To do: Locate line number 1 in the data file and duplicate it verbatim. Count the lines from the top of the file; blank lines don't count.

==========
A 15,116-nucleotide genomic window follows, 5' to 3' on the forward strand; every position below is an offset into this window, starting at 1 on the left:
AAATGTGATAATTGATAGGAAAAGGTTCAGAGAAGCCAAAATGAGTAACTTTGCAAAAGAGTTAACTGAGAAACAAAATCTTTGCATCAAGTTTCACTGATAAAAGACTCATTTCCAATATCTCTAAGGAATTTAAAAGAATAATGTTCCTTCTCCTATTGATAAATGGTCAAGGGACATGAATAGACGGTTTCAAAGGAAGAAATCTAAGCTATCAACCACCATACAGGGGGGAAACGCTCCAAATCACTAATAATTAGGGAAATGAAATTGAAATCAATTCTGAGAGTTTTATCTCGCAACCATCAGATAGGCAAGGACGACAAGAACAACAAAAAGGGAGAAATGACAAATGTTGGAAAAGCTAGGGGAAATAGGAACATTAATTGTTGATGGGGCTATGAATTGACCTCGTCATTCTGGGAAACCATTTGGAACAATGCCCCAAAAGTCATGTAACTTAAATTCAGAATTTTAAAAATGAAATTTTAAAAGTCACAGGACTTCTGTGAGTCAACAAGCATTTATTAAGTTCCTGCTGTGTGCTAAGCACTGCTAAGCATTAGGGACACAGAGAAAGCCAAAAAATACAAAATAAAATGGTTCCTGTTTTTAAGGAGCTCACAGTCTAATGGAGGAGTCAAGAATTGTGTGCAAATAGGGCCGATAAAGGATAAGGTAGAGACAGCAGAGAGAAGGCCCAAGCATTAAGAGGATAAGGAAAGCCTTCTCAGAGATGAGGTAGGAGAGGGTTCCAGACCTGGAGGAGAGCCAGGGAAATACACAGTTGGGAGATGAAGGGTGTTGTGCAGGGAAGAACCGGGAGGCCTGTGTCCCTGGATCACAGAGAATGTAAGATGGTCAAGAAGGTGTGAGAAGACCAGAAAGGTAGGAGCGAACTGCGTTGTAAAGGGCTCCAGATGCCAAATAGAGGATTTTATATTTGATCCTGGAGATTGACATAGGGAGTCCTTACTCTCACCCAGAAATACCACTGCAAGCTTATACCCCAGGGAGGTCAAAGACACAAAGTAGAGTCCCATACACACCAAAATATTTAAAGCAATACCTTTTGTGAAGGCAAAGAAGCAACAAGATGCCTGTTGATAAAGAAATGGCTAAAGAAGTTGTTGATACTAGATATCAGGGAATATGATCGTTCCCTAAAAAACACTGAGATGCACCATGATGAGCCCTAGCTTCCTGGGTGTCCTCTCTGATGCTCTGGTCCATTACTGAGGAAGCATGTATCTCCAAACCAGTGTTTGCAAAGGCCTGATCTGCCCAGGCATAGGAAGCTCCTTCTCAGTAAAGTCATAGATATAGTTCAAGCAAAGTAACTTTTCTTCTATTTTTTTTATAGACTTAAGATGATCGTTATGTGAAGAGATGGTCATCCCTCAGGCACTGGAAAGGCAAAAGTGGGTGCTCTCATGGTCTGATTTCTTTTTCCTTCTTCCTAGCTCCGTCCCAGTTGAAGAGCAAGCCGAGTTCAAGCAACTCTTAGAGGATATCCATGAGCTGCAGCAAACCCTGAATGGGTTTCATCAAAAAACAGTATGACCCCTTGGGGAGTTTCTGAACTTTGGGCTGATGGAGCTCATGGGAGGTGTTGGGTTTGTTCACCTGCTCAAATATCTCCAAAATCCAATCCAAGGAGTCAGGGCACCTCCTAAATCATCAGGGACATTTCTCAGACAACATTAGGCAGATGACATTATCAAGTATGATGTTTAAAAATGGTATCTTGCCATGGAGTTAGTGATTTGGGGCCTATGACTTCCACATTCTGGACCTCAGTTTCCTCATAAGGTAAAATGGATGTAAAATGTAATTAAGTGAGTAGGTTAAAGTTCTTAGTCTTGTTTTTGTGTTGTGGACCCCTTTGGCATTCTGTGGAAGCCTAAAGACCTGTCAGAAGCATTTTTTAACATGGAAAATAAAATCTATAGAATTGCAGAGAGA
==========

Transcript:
A 15,116-nucleotide genomic window follows, 5' to 3' on the forward strand; every position below is an offset into this window, starting at 1 on the left: